The article by Kirkpatrick, the Times' worldwide correspondent in London, claimed the newspaper obtained audio recordings of telephone calls between an alleged Egyptian intelligence officer and the hosts of several talk shows in Egypt instructing them to persuade their viewers to accept US President Donald Trump's decision to recognise Jerusalem as the capital of Israel and move the US embassy to the city last December.
According to The New York Times report from Saturday, Capt. Ashraf al-Kholi told the hosts they should persuade their viewers to support the idea that the capital of a future Palestinian state should be Ramallah rather than Jerusalem.
It said people cited by the USA daily were not either TV hosts or had stopped appearing on television even before Trump's Jerusalem move.
The recordings in Arabic, aired by the Mekameleen TV network late on Sunday, were first reported on by the New York Times and appeared to contradict Egypt's public condemnation of the United States move.
Host Azmi Megahed, the fourth person el-Kholi spoke with, confirmed the conversation to the Times.
"It is inappropriate for The New York Times, a reputable newspaper, to publish such allegations", said an official statement by Egypt's State Information Service (SIS).
The statement added that Egypt has expressed "in word and dead" its position on the Jerusalem issue at the United Nations despite threats by the USA to cut off aid to countries that condemn its Jerusalem decision at the UN General Assembly. "We have enough on our plate".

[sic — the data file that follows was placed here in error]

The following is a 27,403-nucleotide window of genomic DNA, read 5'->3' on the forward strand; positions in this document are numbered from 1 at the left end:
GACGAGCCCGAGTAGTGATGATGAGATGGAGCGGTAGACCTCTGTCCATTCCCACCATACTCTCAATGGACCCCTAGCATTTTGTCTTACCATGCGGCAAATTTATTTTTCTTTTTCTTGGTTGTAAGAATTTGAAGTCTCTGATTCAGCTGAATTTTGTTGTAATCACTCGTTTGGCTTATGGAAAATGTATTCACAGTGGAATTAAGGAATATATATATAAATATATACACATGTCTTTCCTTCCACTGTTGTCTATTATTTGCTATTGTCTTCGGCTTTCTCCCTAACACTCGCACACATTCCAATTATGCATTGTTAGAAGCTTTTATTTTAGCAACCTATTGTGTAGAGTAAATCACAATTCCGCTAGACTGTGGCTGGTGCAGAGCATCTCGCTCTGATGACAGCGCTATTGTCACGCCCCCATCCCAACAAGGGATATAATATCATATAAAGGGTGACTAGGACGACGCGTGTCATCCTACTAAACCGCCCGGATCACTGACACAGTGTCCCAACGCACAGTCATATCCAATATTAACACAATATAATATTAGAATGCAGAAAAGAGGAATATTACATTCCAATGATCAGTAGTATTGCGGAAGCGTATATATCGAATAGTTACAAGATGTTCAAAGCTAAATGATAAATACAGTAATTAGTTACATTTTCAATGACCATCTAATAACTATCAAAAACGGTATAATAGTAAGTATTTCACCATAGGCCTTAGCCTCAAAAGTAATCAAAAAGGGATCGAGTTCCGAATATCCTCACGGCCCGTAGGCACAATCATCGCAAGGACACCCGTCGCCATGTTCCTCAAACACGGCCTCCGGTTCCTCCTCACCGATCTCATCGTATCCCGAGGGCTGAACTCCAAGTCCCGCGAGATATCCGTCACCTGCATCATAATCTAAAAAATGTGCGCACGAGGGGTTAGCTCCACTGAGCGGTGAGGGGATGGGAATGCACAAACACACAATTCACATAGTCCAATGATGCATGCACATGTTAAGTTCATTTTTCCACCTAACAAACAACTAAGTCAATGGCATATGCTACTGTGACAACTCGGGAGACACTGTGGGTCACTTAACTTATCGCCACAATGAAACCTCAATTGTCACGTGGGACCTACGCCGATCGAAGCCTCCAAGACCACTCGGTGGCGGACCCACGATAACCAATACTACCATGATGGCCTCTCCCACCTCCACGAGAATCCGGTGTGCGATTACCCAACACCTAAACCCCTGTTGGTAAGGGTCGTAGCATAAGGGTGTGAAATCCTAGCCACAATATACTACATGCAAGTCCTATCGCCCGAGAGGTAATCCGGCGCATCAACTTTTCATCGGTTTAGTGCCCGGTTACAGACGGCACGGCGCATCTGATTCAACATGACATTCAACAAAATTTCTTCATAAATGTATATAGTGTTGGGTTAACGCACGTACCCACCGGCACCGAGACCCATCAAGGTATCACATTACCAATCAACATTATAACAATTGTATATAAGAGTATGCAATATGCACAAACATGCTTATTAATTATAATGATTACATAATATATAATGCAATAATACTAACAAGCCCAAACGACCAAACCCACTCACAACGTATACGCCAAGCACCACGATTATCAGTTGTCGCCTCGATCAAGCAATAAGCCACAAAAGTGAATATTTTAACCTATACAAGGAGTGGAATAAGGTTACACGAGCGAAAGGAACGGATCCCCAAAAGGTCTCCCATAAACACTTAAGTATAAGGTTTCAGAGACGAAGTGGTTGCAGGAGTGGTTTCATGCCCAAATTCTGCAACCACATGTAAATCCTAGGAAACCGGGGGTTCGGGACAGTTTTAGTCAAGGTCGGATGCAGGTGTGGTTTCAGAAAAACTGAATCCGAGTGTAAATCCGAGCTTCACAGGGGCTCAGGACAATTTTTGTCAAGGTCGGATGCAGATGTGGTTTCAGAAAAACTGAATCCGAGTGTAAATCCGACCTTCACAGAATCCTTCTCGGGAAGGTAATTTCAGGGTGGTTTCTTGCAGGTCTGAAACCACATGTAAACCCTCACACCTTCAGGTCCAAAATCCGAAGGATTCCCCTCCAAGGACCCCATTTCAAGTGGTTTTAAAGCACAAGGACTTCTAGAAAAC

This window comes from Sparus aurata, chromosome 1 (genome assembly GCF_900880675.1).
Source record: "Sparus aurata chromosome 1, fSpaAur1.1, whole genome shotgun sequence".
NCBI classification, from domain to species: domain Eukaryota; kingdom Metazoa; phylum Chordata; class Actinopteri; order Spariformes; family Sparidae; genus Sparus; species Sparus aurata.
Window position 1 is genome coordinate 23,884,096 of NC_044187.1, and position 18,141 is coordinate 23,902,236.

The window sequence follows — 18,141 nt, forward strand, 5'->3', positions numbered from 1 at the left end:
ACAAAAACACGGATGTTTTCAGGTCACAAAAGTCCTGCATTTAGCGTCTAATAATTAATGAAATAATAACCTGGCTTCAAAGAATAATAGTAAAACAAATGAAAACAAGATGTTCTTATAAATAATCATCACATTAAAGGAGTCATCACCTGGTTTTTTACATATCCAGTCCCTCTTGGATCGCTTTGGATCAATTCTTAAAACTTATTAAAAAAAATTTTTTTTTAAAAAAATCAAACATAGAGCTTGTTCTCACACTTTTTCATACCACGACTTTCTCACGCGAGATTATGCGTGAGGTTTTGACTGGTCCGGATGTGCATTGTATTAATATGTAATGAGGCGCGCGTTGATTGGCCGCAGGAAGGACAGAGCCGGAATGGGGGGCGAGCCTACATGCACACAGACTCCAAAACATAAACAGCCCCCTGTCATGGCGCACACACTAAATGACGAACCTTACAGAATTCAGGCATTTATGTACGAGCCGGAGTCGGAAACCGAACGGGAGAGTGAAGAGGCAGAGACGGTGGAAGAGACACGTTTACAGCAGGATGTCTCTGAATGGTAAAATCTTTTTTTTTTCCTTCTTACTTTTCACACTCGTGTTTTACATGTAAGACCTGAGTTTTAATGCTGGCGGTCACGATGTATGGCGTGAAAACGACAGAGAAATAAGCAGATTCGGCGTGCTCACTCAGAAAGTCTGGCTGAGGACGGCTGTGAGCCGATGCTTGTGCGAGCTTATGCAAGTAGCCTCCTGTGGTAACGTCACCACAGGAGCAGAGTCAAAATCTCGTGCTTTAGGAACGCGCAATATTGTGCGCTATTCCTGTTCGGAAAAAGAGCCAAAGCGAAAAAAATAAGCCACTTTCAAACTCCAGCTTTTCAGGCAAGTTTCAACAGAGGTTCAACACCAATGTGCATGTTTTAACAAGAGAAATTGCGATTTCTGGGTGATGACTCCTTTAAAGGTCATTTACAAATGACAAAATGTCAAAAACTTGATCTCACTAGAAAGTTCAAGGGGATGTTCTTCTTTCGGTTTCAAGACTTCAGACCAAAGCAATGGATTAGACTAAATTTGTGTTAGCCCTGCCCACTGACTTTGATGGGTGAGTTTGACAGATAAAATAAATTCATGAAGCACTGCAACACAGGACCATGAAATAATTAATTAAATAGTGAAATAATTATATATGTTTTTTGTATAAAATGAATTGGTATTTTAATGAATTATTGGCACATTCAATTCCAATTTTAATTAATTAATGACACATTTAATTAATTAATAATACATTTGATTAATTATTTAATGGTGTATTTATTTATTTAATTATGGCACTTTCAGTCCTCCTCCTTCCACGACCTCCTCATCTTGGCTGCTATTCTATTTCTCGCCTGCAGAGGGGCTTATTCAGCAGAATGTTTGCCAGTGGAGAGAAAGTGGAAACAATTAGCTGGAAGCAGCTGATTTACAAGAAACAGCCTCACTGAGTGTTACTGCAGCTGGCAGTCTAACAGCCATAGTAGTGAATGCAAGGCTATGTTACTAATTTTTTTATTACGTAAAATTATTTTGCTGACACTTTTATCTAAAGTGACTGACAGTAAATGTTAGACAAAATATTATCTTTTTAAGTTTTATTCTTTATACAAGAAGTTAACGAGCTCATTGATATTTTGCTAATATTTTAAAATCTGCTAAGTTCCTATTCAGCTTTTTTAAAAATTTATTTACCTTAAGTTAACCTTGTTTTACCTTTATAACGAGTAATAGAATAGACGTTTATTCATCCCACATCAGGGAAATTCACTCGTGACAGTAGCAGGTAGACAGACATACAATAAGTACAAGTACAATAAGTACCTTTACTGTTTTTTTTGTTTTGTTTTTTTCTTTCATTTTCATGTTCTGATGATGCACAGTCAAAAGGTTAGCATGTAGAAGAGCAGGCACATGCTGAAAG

An intifada would not serve Egypt's national security interests because an intifada would revive the Islamists and Hamas.
He added, "I think the USA is working intentionally to try to create an atmosphere which says that their move has been committed or taken with a tacit approval of certain Arab governments". Later on, he said in press statements that he intends to file a complaint. "Hamas would be reborn once more", Kholi said, according to the paper.
Egypt has long accused Hamas of supporting groups fighting its security forces in the Sinai peninsula, a region that borders Gaza and Israel.
Following U.S. President Donald Trump's Jerusalem announcement, Egypt submitted a UN Security Council resolution demanding a reversal of the decision, whilst Egyptian state media reported that President al-Sisi had personally protested to Trump.
The SIS said that the people mentioned in the article were incorrectly labeled "the hosts of several influential talk shows in Egypt". "Concessions are a must and if we reach a concession whereby Jerusalem will be - Ramallah will be the capital of Palestine, to end the war and so no one else dies, then we would go for it".
A set of leaked audiotapes reveal that the Egyptian government has all but abandoned its solidarity with the Palestinian people.
"I am friends with Ashraf and we talk all the time", Megahed said. "I have no problem saying all of the things you heard in that call in public".
One of the phone calls was also to well-known Egyptian actor and singer, Yousra, who heeded his advice.